History's Geoff Cocks Adds Insight to ESPN World Cup Documentary

Nazi Germany expert adds voice to film about soccer trophy mystery

May 29, 2014

Geoffrey Cocks, professor of history, Albion College
European history professor Geoff Cocks joined Albion's faculty in 1975. His most recent book, The State of Health: Illness in Nazi Germany, was published in 2012.

Albion College history professor Geoff Cocks, noted for his scholarship on Nazi-era Germany and the Third Reich, offered his insight about why the Italian soccer commissioner of the time may have hidden the World Cup trophy as part of an ESPN 30 for 30: Soccer Stories documentary, “Mysteries of the Rimet Trophy.”

The documentary made its debut earlier this month and is now available for viewing via the WatchESPN app.

Italy won the 1938 World Cup and held the Jules Rimet Trophy, named in honor of the man who served as FIFA president from 1921-54, throughout World War II. It has been rumored that the Italian soccer commissioner moved the trophy out of Rome, perhaps even concealing it in a shoe box.

“The producer who called me said she had seen Room 237, so she knew I did German history,” said Cocks, referring to his commentary in the 2013 documentary that explored Stanley Kubrick’s 1980 classic The Shining. “In the [30 for 30] documentary, I tell how the Germans had a horrific record of plundering Europe and taking anything they wanted. One could understand why the Italians were concerned that the Germans might want to take the cup. But I think Hitler, by 1943, when the Germans occupied Italy, had a lot of other, more pressing concerns.

“That was the producer’s argument, and I provided general background on Nazi Germany,” Cocks added.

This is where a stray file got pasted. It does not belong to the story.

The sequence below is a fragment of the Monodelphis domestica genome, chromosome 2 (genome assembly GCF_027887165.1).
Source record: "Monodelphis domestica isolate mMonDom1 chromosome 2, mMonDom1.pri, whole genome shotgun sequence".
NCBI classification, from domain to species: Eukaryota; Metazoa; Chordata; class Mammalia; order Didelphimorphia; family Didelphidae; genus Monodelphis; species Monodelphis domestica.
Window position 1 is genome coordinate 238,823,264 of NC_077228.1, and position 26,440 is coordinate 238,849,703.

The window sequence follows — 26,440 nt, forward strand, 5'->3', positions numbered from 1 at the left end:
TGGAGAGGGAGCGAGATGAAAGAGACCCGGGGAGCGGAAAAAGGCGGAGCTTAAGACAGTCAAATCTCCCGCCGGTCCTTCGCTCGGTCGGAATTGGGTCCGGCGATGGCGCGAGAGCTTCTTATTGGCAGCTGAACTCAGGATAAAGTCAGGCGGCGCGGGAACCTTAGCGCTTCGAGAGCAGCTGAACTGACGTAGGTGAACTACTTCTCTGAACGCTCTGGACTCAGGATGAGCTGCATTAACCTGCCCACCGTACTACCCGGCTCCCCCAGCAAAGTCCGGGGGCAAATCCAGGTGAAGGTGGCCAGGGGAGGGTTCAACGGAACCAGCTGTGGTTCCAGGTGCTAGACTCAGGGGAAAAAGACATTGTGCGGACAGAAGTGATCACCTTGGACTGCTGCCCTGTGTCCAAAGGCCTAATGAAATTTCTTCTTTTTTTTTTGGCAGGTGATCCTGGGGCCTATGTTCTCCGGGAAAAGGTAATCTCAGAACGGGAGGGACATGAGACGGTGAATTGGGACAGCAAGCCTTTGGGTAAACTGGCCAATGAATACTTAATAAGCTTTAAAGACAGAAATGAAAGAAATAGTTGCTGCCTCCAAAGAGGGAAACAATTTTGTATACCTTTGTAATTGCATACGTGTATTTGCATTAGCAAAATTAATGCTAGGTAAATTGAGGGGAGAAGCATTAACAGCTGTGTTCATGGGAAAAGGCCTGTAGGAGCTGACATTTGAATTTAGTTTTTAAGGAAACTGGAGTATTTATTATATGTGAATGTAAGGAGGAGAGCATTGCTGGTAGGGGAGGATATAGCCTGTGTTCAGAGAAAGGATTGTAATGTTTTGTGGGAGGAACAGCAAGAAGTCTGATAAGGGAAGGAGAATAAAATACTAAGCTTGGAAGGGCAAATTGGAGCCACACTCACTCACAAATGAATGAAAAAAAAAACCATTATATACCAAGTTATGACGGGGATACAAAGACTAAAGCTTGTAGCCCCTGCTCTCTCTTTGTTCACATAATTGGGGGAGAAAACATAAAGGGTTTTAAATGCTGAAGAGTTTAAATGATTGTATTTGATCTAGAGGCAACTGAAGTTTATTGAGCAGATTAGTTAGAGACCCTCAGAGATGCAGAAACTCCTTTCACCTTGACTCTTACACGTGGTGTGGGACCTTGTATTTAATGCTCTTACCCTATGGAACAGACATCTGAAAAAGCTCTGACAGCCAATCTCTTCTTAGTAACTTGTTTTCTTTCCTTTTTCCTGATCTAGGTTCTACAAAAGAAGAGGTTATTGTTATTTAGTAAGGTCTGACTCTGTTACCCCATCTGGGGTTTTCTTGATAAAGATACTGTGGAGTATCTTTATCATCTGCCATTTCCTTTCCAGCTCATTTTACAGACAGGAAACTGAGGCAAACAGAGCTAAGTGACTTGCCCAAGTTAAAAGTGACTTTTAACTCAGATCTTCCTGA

Cocks noted the World Cup was a matter of pride for the two fascist dictators during the period.

“Italy was the favorite to win the World Cup in 1938,” he said. “Mussolini was the first fascist dictator, Hitler was the second. And there is no doubt Nazi Germany wanted to prove in soccer, as in all other things, that they were the master race.

“They were coming off a huge success in 1936,” Cocks continued. “They had hosted the Berlin Olympics and had won the most medals in both the winter and summer Olympics that year. So the feeling among Germans was they could do it in soccer. And the Germans had another advantage in 1938, after the 1936 annexation of Austria. Austria had a stronger soccer team than Germany did at that time. But they went to the World Cup and lost in the first game against Switzerland. They were humiliated, and there was a certain amount of resentment that the other fascist dictator in Europe had two World Cups and Hitler had none. Whether that amounted to Hitler’s determination to steal the cup, I don’t know.”

The Rimet Trophy's wartime travels are only one of its mysteries. It was eventually stolen from Westminster, England’s Central Hall in 1966, but it was recovered and retired when Brazil won the World Cup for the third time in 1970. It was stolen again in 1983 and has not been recovered.